Strategy and tactics were quite predictable. The warriors would encircle a village where the enemy was encamped and build towers out of trees about 8 feet high, covering the spaces in between with the camouflage of other trees. Once ready, they waited about an hour before striking the unsuspecting enemy. It was rarely more than a mile or two between the towers and settlements, so in caution, they approached the enemy going to the far side of the encampment to encircle and outflank them. Fighting in the woods made identification difficult, so they created symbols to recognize one another using secret code, often drawing these on their cheeks with charcoal, or writing lines next to the symbol, which might be a dog or a bird or even a tree branch. Sometimes they would tie a piece of tapa around their neck, perhaps with fish tied to it.

Likewise they marked their boats with symbols to make recognition easier, raising flags on their masts with the painted symbols on them.

The intention to go to war was never made secret. Instead, it was customary before all planned wars to set aside a day for entertainment and dancing to recognize and honor the warriors. But once the war began, they did not attack immediately. They preferred stealth. The aim was to surprise and seize the unsuspecting enemy when they were unprepared. In many wars, no more than 50 warriors might die from each side. All male prisoners were executed, and all the captured women were distributed among the stronger warriors of the winning side.

The brave warriors were usually very fast, like ‘asaeli (meaning “One with the Lord of the Lords” and most likely originating from the term “Israel”) in the Holy Bible. These warriors would jump in front of a gathering and throw their spears; they rarely missed. They were also able to stand firmly in place for hours with their war clubs protecting themselves by batting down the spears being thrown at them.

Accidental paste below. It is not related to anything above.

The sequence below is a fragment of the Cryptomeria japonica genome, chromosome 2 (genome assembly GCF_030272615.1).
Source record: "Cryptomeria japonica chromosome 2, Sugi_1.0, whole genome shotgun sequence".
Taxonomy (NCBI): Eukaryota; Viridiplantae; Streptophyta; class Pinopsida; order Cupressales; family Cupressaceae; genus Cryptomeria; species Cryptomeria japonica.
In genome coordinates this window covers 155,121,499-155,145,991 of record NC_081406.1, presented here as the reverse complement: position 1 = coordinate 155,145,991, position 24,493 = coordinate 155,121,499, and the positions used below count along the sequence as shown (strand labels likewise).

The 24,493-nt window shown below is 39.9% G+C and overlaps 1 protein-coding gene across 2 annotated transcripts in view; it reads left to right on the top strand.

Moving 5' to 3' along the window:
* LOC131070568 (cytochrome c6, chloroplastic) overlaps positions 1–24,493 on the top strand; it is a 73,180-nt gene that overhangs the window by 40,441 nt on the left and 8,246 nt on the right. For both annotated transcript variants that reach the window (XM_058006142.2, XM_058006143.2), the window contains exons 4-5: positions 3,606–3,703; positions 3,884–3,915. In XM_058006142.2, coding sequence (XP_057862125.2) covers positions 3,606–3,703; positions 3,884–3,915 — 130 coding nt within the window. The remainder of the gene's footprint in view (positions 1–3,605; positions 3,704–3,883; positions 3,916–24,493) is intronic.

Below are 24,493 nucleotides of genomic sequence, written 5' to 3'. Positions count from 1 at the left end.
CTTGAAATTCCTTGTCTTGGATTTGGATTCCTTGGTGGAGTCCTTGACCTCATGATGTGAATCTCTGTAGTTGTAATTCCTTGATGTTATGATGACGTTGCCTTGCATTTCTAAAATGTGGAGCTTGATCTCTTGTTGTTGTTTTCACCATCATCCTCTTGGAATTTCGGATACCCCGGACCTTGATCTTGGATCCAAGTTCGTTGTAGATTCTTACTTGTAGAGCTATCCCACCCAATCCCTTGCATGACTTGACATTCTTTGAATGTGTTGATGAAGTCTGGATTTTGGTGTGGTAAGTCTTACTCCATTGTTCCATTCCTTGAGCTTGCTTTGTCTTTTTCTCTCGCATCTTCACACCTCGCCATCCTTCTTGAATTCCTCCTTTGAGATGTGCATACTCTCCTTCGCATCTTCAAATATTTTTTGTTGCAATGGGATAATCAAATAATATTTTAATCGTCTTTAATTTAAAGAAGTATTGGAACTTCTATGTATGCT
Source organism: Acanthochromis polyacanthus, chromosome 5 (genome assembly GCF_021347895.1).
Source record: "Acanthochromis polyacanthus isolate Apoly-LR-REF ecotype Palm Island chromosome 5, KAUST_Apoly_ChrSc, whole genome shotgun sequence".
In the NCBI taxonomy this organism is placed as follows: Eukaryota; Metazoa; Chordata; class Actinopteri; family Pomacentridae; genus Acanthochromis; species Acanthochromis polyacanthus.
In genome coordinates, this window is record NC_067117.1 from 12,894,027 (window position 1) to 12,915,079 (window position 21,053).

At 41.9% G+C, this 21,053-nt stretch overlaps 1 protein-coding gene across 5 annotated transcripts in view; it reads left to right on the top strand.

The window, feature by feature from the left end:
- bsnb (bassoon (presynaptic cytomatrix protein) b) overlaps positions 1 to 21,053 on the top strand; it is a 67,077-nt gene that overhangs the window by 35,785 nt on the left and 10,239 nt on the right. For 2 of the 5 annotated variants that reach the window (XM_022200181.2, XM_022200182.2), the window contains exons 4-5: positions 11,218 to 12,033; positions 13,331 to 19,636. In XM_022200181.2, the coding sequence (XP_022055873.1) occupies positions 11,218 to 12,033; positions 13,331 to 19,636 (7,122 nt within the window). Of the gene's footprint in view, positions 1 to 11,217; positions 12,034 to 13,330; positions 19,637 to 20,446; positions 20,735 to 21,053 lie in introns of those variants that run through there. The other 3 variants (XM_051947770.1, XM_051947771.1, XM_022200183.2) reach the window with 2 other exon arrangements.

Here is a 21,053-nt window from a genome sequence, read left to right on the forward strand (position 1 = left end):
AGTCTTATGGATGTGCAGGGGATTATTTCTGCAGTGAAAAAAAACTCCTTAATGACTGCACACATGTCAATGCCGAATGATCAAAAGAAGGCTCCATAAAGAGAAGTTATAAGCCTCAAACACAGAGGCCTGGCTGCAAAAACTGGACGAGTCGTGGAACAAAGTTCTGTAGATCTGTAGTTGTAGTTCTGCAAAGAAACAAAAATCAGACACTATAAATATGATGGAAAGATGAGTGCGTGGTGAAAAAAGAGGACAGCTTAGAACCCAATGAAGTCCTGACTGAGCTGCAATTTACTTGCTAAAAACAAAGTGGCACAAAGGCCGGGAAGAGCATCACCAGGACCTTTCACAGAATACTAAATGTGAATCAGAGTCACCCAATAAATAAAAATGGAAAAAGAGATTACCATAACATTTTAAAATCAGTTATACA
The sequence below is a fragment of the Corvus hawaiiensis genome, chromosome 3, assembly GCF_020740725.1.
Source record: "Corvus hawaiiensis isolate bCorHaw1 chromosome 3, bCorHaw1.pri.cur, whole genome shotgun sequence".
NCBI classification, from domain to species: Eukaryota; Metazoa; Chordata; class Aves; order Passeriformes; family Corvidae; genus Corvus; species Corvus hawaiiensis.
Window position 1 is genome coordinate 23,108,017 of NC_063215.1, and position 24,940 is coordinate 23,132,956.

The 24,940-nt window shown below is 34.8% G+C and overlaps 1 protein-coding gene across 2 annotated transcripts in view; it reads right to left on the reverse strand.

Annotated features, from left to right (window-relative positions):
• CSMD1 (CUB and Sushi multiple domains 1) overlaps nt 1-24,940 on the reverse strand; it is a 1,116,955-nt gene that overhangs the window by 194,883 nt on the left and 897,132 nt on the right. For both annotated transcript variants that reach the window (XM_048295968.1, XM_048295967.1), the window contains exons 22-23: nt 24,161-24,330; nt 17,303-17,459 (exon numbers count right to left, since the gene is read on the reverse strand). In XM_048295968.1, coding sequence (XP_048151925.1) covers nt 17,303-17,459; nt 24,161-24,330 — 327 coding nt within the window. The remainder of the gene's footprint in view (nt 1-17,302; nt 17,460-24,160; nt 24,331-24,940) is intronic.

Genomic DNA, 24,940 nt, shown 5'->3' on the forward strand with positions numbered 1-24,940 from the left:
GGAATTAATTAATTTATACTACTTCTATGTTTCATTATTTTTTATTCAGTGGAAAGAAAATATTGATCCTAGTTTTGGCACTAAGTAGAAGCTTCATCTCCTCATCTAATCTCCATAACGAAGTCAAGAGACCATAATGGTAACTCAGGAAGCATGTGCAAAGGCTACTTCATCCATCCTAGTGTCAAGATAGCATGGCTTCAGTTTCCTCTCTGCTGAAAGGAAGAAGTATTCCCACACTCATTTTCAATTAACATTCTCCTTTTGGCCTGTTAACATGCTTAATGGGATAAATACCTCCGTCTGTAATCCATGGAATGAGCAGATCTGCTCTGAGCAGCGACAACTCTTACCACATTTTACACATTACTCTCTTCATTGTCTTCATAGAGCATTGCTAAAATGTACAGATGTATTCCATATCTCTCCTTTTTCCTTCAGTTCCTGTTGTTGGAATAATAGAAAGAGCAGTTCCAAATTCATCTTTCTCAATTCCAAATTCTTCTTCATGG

The wars were very bloodthirsty; the warriors took extreme pride in their skills, demonstrating their prowess by the number of heads they had cut off and thrown down in front of their chiefs and supporters. This demonstrative behavior, and frank glee in killing, was entirely unlike the European soldiers who, in contrast, more resembled those at a sporting event. The happiness and dignity of a Samoan warriors was expressed by this ritual enthusiasm for the number of heads he had taken. The public demonstration was most important. Villagers received the display with a sense of worship, dancing and laughing and they called out his name, the village name, and even the name of the victim, if they knew it. The heads were laid at the feet of his chief, who congratulated him and publicly showed respect and pride. The warrior in turn encircled the others, stomping his feet in a brief dance before leaving to resume his place in battle to bring even more heads from the fallen enemy.

When the battle was over, they would pile the heads in the open field (malae) of the village. Respectfully, the head of the chief, if taken, would be placed at the top of the pile. The families of the victims came to retrieve the remains, and those unclaimed would be buried together in a common pit.